Introduction of the Board Members: Füsun Özgüner

On behalf of the editorial team of TASSA we are pleased to introduce the members of our Board of Directors, who have agreed to graciously share their thoughts on TASSA and its activities, as well as information about themselves with our readership.  In this issue we feature Füsun Özgüner, professor of Electrical and Computer Engineer at The Ohio State University.

The Bridge:  Could you please give us a brief summary of your background?

Füsun Özgüner:  I received the M.S. degree in electrical engineering from the Istanbul Technical University in 1972, and the Ph.D. degree in electrical engineering from the University of Illinois, Urbana-Champaign, in 1975.  I worked as a post-doctoral researcher at the I.B.M. T.J. Watson Research Center, Yorktown Heights, New York for one year and joined the faculty at the Department of Electrical Engineering, Istanbul Technical University in 1976. I spent the summers of 1977 and 1985 at the I.B.M. T.J. Watson Research Center and was a visiting Assistant Professor at the University of Toronto in 1980. Since January 1981 I have been a professor of Electrical and Computer Engineering at The Ohio State University and served as the Interim Department Chair from 2004 to 2006.

T.B.:  Could you also summarize your research program/area of study?

F. Ö:  My current research is in parallel and fault-tolerant computer architectures, multicore chips, heterogeneous distributed computing, real-time parallel computing and communication, cybersecurity in intelligent vehicles and mobile networks, cyberphysical systems. My research has been funded by the National Science Foundation, NASA, Air Force Research Labs, US Department of Transportation and industrial sponsors such as IBM and Honda. Currently I have grants from the Department of Transportation and the National Science Foundation. I have served as an associate editor of the IEEE Transactions on Computers and as program co-chair and general chair for several international conferences. I have advised to completion 20 Ph. D students who have moved on to academic positions in the US and Turkey or are employed by major computer companies such as Intel, Google and IBM. I have published over 150 papers in journals and conference proceedings.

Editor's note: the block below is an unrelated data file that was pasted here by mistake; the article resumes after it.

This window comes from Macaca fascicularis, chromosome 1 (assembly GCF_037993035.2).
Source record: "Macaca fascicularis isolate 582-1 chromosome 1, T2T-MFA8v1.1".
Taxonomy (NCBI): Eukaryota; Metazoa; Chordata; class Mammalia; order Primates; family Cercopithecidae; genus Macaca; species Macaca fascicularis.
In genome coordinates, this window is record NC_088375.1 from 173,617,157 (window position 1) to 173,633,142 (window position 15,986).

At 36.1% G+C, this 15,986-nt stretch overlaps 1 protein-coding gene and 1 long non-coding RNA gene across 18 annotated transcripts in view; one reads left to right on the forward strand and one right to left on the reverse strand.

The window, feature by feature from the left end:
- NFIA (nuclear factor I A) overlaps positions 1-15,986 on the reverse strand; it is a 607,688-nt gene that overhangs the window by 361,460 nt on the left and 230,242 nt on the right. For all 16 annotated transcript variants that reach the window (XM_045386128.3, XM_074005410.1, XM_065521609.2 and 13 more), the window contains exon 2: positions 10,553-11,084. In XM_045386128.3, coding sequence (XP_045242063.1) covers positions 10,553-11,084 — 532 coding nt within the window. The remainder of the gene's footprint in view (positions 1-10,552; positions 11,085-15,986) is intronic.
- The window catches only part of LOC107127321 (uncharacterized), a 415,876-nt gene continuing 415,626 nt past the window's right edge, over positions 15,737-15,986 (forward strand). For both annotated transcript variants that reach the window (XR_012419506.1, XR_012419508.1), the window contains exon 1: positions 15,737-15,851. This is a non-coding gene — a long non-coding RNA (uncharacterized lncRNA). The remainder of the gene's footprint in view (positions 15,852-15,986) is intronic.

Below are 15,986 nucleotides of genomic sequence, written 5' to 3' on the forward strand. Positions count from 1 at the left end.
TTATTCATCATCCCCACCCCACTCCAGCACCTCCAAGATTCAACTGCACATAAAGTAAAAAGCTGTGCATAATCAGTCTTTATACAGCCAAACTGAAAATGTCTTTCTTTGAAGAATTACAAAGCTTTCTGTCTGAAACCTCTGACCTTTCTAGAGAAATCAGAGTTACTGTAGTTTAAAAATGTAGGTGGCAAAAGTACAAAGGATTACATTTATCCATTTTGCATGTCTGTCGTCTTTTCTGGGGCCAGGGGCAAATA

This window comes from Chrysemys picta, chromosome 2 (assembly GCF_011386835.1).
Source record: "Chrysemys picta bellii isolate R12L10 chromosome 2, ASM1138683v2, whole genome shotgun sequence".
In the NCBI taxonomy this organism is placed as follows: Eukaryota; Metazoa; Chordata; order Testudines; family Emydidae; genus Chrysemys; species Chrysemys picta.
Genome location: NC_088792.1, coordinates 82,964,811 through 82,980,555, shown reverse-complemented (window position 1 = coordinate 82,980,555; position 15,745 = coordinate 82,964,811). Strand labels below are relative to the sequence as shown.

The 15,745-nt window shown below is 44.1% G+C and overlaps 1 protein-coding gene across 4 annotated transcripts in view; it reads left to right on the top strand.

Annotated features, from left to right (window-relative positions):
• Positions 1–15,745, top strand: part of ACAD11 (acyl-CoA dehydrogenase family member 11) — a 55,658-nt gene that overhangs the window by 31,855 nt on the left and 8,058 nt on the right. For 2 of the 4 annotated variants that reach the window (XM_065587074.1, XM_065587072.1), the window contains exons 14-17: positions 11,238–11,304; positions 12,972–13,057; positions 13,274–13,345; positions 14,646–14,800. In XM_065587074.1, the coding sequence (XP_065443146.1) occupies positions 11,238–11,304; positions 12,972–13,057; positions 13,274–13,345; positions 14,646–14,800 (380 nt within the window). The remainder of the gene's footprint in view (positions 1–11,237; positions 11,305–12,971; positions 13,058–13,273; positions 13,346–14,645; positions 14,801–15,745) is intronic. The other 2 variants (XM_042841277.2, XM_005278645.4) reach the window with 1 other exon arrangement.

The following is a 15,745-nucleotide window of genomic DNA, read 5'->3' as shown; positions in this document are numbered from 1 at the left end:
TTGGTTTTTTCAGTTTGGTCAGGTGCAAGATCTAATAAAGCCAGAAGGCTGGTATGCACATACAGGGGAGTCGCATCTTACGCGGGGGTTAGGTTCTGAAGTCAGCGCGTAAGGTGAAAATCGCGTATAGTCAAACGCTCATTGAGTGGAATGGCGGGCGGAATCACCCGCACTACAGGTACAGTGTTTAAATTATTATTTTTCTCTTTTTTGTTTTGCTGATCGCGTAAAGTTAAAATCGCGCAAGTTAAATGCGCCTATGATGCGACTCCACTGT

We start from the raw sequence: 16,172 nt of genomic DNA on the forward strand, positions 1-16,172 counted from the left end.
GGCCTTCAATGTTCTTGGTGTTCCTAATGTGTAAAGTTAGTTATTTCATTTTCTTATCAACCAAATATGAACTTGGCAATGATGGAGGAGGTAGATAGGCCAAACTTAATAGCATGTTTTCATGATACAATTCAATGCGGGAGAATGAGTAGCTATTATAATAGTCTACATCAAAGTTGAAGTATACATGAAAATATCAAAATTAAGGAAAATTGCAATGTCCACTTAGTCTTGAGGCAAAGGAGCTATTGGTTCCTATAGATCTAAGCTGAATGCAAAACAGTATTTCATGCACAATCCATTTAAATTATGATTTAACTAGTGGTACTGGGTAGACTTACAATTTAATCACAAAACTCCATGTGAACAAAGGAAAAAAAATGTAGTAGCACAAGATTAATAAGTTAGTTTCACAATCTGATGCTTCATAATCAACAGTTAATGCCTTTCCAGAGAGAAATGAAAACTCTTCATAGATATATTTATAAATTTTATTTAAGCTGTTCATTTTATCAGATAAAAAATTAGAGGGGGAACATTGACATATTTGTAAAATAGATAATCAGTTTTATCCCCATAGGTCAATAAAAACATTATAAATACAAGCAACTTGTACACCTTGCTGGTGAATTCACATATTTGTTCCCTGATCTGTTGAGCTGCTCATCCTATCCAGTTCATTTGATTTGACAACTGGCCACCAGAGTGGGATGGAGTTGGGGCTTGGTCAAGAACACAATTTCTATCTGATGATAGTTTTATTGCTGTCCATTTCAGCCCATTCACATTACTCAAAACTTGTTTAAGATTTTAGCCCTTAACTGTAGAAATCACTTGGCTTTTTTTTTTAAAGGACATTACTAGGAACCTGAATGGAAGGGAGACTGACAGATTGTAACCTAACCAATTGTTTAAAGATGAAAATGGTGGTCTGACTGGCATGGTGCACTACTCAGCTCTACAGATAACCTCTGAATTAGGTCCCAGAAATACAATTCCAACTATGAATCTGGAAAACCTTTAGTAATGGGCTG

T.B.:  Would you please tell us about your involvement with TASSA, its importance to you, and your vision for the future of TASSA.

F. Ö:  I have been on the board of directors since 2012. I attended TASSA conferences in Boston and Maryland (2012). I was part of the group that visited the State Department in 2012.  I organized a seminar at Ohio State that was attended from all over Ohio and web cast; I also recruited student members to TASSA.

TASSA is important to me because I met Turkish scholars through TASSA and found some old friends. My vision for TASSA is that it continues activities to strengthen interactions between scientists in Turkey and the US.

T.B.:  What, in your opinion, can be done to increase the collaboration and strengthen the bridge between scientists and scholars in Turkey and the Turkish-American scientists and scholar in the US? And how can TASSA, in your opinion, contribute to it?

F. Ö:  Support/facilitate existing collaborations between faculty in Turkey and the US and facilitate new collaborations: This is already happening to some extent but requires resources. More frequent meetings (maybe regional) in addition to the Biennial meetings where faculty and graduate students from Turkey are invited could help. These could be in a more informal setting without talks from prominent leaders where both graduate students and faculty can present their research.

Graduate student exchange programs: define programs where graduate students from Turkey can spend a semester or a year in a US university lab to carry out their Ph. D. research. This needs to be discussed with the universities in Turkey and possibly YOK. This would naturally lead to more collaboration and would benefit both parties.

T.B.:  Are there any projects that TASSA is undertaking that you are excited about and why?

F. Ö:       - 2014 TASSA conference’s focus on “Women, Science, Engineering and Social Sciences” - The Bridge Newsletter and getting to know new successful Turkish scientist through it.

T.B.:  Could you please tell us about your life outside of your work? Do you have hobbies? What are your favorite activities? If you recommend a book, what would that be, and why?

F. Ö:  Outside of work, my major hobby is music. I enjoy going to concerts, opera and playing the piano. I also enjoy traveling with my husband Umit to see new places, visit museums, and most of all spend time with our 2 grandchildren who live in Seattle.